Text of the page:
Sharon Deich

Posted July 1, 2019

Tag Iconout of school time, summer learning


This isn’t your mother’s summer break. 

In addition to hanging out with their friends at the pool, students are also crowding libraries for summer reading programs, earning a salary and workforce certifications in intensive summer camps, and learning how to code. 

Providing these kinds of programs and opportunities for all students is critical: studies show that students from low-income families lose math and reading skills over the summer at higher rates than their wealthier classmates whose parents can pay for camps and other programming, according to the Wallace Foundation.

To help shine a light on what’s working, Wallace just released a list of 43 summer learning programs across the U.S. that are seeing strong results with students.

Contact us if want to know more about creating evidence-based summer learning experiences in your district.

Here is a look at summer programs in a few of the places where FourPoint works:

Baltimore, Maryland
In its fifth year, SummerREADS in Baltimore is a free literacy initiative with programs and workshops – as well as meals – in schools and libraries across the city throughout the summer. Students learn to write hip-hop songs, draw live animals at the zoo and become inventors in a makerspace.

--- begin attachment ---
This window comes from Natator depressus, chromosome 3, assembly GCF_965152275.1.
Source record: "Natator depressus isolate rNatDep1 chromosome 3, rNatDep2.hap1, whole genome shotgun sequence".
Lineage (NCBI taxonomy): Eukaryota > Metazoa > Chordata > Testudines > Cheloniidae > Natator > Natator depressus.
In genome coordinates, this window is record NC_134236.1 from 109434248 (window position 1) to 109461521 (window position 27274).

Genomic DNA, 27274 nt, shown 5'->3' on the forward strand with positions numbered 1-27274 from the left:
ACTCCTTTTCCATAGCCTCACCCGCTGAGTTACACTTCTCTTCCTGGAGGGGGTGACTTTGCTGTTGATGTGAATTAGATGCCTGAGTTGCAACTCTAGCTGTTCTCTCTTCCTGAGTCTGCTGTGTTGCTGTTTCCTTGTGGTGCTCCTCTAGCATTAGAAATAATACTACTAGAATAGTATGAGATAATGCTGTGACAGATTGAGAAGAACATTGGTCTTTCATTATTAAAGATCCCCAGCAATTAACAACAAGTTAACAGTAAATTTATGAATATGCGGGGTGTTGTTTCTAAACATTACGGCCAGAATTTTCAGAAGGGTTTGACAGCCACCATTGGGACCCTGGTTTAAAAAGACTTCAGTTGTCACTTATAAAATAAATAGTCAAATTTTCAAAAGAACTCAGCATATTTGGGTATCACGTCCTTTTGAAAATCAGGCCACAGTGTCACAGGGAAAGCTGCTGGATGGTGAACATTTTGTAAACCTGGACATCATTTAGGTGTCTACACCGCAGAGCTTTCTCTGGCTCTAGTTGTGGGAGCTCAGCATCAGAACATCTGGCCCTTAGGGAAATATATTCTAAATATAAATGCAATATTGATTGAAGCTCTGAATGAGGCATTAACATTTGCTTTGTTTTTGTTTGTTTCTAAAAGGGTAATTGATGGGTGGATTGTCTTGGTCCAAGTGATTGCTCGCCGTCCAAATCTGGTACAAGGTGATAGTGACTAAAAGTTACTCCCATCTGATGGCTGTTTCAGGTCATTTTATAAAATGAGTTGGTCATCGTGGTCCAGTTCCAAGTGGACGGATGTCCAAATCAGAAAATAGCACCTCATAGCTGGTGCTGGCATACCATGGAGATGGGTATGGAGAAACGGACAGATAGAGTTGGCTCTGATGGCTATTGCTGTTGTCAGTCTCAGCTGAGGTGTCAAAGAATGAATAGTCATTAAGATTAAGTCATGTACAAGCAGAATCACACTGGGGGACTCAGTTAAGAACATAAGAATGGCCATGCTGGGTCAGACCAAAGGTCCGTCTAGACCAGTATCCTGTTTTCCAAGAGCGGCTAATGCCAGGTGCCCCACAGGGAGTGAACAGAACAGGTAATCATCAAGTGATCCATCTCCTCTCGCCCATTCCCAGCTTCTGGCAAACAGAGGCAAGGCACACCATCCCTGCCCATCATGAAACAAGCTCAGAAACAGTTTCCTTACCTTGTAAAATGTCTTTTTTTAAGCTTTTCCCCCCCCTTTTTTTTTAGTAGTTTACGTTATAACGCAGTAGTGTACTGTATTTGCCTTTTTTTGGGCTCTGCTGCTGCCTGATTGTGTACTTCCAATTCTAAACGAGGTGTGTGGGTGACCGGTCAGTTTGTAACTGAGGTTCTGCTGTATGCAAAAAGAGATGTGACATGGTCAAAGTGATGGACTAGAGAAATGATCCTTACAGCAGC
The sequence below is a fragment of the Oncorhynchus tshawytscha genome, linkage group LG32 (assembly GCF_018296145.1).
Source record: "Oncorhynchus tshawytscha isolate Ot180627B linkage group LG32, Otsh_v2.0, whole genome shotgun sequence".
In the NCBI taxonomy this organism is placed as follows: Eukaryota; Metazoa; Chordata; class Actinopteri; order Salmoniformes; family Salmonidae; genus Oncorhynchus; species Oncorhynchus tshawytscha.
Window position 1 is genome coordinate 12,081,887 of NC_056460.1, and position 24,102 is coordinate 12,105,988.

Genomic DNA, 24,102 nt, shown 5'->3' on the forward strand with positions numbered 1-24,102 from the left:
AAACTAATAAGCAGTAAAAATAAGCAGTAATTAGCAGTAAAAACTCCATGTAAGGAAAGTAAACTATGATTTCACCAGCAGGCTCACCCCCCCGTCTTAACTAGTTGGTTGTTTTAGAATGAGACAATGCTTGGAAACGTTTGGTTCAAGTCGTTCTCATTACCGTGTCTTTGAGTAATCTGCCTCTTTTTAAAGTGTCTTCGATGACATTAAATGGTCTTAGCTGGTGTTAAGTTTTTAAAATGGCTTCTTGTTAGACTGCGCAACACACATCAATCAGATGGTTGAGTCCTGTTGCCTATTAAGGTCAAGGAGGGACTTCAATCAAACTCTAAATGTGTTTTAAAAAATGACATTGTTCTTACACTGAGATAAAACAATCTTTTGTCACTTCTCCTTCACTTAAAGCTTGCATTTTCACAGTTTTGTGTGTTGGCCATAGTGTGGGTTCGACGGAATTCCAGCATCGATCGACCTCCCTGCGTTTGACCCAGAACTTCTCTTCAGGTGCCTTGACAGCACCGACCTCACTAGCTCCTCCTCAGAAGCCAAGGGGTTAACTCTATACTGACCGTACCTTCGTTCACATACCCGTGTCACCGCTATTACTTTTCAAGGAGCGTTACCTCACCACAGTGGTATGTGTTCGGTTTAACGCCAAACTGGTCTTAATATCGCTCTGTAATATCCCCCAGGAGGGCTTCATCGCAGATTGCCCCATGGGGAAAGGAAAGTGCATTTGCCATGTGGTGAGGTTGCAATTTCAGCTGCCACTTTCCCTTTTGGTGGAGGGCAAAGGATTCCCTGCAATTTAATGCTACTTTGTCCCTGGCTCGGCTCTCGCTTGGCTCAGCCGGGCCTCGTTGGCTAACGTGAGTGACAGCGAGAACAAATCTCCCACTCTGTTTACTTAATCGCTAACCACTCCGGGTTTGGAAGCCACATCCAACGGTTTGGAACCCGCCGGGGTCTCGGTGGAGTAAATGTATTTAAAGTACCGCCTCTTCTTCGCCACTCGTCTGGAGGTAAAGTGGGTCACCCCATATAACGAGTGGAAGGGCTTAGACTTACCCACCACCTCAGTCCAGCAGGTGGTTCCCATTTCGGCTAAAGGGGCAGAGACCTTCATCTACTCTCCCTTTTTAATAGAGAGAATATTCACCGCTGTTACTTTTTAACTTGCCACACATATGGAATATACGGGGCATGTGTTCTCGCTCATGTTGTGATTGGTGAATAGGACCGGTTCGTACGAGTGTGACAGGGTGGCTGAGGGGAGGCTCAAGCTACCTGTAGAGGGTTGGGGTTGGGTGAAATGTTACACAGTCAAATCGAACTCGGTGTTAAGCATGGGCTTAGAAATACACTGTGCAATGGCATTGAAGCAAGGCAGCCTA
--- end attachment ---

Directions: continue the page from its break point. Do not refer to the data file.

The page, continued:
Grand Island, Nebraska
Grand Island Public Schools is offering a new program, JumpStart6, to help smooth the transition to middle school for rising sixth-graders. The program hosted at three middle schools this summer includes scavenger hunts so that students can get acclimated to the building, meetings with teachers and other enrichment activities.

Hartford, Connecticut
Hartford Public Schools created Summer Bridge for rising ninth-graders to help them adjust to high school before classes begin in the fall. The program aims to reduce chronic absenteeism among the city’s ninth-graders. Students can make up to $400 for attending the program, which will help with students who depend on the income of summer jobs. 

Omaha, Nebraska
In Omaha, youth ages 14-21 can get job training, academic help, internship experience and earn up to $1,800 during the summer through STEP-UP Omaha!, which is run by the Empowerment Network, the city and a host of community partners.

If you want to learn more about creating evidence-based summer learning experiences in your district, contact FourPoint.

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